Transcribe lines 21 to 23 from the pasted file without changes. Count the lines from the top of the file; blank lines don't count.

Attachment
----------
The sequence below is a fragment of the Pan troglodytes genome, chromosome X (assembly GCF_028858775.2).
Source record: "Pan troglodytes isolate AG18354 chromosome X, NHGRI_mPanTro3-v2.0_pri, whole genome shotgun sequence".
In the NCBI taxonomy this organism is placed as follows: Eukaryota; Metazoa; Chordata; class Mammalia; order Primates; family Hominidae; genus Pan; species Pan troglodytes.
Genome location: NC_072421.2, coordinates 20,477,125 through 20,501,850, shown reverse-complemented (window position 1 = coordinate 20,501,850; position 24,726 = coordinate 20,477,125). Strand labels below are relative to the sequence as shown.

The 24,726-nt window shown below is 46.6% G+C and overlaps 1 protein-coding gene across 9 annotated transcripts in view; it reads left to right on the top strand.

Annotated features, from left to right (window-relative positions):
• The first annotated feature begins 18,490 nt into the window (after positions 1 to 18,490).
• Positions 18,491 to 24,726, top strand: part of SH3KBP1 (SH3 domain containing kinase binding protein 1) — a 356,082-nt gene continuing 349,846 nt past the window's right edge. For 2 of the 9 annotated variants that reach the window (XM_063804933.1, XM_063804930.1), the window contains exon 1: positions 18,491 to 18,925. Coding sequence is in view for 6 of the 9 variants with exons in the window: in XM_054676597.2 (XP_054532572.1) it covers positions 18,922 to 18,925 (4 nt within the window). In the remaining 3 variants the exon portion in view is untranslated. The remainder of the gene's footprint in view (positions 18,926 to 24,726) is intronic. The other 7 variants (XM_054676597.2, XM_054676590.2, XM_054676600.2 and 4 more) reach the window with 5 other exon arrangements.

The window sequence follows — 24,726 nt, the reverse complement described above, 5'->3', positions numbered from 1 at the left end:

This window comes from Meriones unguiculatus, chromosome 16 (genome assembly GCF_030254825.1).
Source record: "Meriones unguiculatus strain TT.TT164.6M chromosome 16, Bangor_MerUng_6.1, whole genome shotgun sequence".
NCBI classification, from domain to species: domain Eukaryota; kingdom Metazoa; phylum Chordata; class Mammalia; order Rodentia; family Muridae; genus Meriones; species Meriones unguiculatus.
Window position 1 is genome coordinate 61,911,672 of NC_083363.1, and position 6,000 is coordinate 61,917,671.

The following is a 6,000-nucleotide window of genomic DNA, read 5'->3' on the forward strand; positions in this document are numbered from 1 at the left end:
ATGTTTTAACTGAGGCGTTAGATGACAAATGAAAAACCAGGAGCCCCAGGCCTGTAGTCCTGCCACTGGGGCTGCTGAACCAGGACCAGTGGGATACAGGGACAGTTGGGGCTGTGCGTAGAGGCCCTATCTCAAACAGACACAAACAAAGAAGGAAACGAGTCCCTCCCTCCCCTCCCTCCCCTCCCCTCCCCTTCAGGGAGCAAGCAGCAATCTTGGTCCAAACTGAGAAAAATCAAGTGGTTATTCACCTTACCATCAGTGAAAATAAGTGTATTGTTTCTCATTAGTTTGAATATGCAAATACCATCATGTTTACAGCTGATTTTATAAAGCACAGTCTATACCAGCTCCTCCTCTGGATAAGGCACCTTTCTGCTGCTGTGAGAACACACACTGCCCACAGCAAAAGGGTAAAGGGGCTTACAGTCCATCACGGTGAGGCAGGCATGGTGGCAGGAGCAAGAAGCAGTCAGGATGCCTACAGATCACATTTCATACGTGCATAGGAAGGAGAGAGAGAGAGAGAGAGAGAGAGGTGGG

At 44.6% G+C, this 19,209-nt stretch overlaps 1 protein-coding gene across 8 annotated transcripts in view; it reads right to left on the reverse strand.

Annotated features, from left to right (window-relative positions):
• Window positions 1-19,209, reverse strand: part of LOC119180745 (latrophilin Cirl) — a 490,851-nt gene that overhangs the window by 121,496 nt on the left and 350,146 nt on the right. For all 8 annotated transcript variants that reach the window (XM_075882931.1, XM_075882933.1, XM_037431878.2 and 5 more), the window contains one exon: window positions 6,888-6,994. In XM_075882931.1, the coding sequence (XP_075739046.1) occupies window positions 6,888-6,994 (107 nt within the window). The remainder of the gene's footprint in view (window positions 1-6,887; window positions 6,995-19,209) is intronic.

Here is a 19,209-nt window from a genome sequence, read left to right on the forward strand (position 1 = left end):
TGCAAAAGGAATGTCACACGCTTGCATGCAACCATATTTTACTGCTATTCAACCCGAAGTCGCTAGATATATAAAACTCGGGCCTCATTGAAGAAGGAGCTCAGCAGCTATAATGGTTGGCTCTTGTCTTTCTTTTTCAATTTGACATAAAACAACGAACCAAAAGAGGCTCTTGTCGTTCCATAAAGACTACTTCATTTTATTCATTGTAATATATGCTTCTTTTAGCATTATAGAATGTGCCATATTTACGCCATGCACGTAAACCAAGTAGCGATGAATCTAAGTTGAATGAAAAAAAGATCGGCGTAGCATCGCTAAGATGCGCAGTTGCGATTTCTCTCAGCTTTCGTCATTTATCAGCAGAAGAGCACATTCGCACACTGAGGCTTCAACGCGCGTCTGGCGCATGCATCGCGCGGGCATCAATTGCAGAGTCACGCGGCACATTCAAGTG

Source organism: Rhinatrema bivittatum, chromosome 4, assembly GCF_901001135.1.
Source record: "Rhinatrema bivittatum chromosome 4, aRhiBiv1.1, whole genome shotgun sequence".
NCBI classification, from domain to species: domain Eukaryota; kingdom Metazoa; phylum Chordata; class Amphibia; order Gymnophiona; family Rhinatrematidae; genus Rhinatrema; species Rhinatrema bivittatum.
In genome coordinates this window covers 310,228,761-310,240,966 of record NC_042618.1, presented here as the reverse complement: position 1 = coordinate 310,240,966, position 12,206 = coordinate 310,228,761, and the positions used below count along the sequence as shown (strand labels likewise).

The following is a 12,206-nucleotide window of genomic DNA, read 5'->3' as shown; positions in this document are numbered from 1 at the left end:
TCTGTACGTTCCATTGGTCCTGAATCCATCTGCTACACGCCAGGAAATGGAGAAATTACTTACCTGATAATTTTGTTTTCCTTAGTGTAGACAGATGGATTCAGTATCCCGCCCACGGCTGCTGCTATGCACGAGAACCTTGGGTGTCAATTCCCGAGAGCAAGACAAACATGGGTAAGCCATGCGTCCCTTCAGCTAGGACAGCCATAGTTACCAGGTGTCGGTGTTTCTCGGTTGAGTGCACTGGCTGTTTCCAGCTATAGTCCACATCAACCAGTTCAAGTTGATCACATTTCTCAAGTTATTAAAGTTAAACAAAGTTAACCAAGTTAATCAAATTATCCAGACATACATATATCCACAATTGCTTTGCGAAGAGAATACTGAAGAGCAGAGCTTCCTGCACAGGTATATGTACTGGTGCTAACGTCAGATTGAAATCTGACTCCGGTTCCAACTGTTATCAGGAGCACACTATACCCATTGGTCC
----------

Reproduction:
Source organism: Rhinatrema bivittatum, chromosome 4, assembly GCF_901001135.1.
Source record: "Rhinatrema bivittatum chromosome 4, aRhiBiv1.1, whole genome shotgun sequence".
NCBI classification, from domain to species: domain Eukaryota; kingdom Metazoa; phylum Chordata; class Amphibia; order Gymnophiona; family Rhinatrematidae; genus Rhinatrema; species Rhinatrema bivittatum.